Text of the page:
According to a preferred embodiment of the catalyst that is used in the regeneration process of this invention, the EUO-structural-type zeolite, preferably the EU-1 zeolite that it comprises, has a crystal size that is less than 5 micrometers (μm). The size of crystallites is usually more than 0.001 μm and often more than 0.01 μm. These crystals or crystallites are often combined into aggregates that have a grain size such that the value of Dv,90 is less than or equal to 500 μm, often less than 400 μm, and most often less than 200 μm. An aggregate is a unit that is formed by at least two zeolite crystals that have at least one contact point between them. The size of the aggregates is determined by laser-diffraction granulometry. This measurement is carried out on the zeolite powder that is suspended in water. After a first measurement, the suspension is subjected to ultrasound for thirty seconds, and then a new measurement is carried out. The ultrasound that is used is characterized by a power of 50 W and a frequency of 50 kHz. This procedure is repeated until the result no longer varies (at 5%). The size distribution of the aggregates that is defined by volume is calculated from light signals collected by detectors and with the Fraunhofer theory. Dv,X is defined as being the diameter of the equivalent sphere such that X % by volume of aggregates has a size that is smaller than said diameter, after ultrasound. These characteristics will be obtained directly during the synthesis of the zeolite and/or by any method that makes it possible to reduce the size of the aggregates, such as, for example, the post-synthesis grinding or else a suitable mixing before shaping.

The catalyst also comprises at least one matrix. Said matrix comprises at least one compound that is selected from the group that is formed by clays, magnesia, aluminas, silicas, silica-aluminas, titanium oxide, boron oxide, zirconia, aluminum phosphates, titanium phosphates and zirconium phosphates. The matrix is preferably alumina.

The catalyst that is used in the regeneration process according to this invention also comprises at least one hydro-dehydrogenating element of the periodic table, preferably selected from among the metals of groups VB, VIB, VIIB and VIII. The hydro-dehydrogenating element is preferably selected from among palladium, platinum, nickel, iron, cobalt, chromium, manganese, tungsten, vanadium, and molybdenum. Very preferably, the hydro-dehydrogenating element is a metal of group VIII, advantageously platinum or palladium. Said catalyst, in addition to the hydro-dehydrogenating element, can also contain at least one metal that is selected from among the metals of groups IIIA and IVA, preferably selected from among indium and tin. It can also contain sulfur.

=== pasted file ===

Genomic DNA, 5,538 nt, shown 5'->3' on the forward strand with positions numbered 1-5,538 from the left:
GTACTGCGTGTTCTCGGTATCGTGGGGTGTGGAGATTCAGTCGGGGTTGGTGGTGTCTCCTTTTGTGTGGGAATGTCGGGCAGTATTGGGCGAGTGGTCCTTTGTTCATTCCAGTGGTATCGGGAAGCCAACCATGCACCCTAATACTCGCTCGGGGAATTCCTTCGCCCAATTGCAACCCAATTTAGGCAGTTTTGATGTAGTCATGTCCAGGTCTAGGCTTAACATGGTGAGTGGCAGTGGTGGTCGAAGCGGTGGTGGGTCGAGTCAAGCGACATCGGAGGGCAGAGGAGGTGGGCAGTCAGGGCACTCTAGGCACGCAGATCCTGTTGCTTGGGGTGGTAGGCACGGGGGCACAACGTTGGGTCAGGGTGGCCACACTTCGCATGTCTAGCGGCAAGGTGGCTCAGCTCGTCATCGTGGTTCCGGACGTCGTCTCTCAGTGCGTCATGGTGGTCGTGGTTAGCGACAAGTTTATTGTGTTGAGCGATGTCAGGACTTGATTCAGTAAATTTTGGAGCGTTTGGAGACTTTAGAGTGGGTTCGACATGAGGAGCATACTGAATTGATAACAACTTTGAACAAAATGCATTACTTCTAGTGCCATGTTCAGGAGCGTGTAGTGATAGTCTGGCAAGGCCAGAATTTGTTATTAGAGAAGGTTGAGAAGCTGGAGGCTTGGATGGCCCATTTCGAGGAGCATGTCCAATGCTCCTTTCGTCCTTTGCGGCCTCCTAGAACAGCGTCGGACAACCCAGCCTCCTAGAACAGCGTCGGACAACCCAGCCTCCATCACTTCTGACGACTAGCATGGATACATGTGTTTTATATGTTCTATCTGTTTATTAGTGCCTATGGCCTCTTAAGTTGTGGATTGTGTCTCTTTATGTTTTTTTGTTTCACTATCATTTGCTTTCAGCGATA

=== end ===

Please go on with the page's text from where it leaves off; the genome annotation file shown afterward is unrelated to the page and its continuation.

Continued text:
More particularly, the catalyst, regenerated according to the process of the invention, comprises by weight relative to the total mass of the catalyst:

    • 1 to 90% by weight of at least one EUO-structural-type zeolite, preferably 3 to 60% by weight, and even more preferably 4 to 40% by weight,
    • 0.01 to 2% by weight of at least one hydro-dehydrogenating metal, preferably 0.05 to 1% by weight,
    • optionally 0.01 to 2% by weight of at least one additional element that is selected from groups IIIA and IVA of the periodic table, preferably 0.05 to 1% by weight,
    • optionally sulfur, and
    • a binder that ensures the addition by weight to 100% of the catalyst.

The new, freshly prepared catalyst that has not yet been subjected to the isomerization reaction preferably exhibits a dispersion of hydro-dehydrogenating metal of between 75 and 100%, and more preferably between 80 and 100%. The dispersion of hydro-dehydrogenating metal is determined by H2—O2 titration according to a method that is well known to one skilled in the art. The catalyst is preferably shaped in the form of balls or extrudates. Said new catalyst optionally can contain a small quantity of halogen, preferably chlorine, preferably between 1000 and 5000 ppm by weight relative to the total mass of the catalyst. Very preferably, said catalyst does not contain halogen; preferably it is devoid of chlorine.

A method for preparation of the catalyst is given in U.S. Pat. No. 6,057,487 as well as in Patent Application EP-A-0,923,987. To prepare said catalyst, first a treatment of the EUO-structural-type zeolite, for example the EU-1 zeolite, raw straight from synthesis, is performed according to any method that is known to one skilled in the art; for example, a calcination stage is initiated under a dry air flow, whose purpose is to eliminate the organic structuring that is occluded in the micropores of the zeolite, then at least one ion exchange stage is initiated by, for example, at least one NH4NO3 solution so as to eliminate at least partly, preferably virtually entirely, any alkaline cation, in particular sodium, that is present in cationic position in the zeolite. The preparation of the catalyst is continued by mixing the matrix and the zeolite that are prepared above, then it is shaped. The shaping of the catalyst according to the invention is generally such that the catalyst is preferably in extrudate or ball form, for the purpose of its use.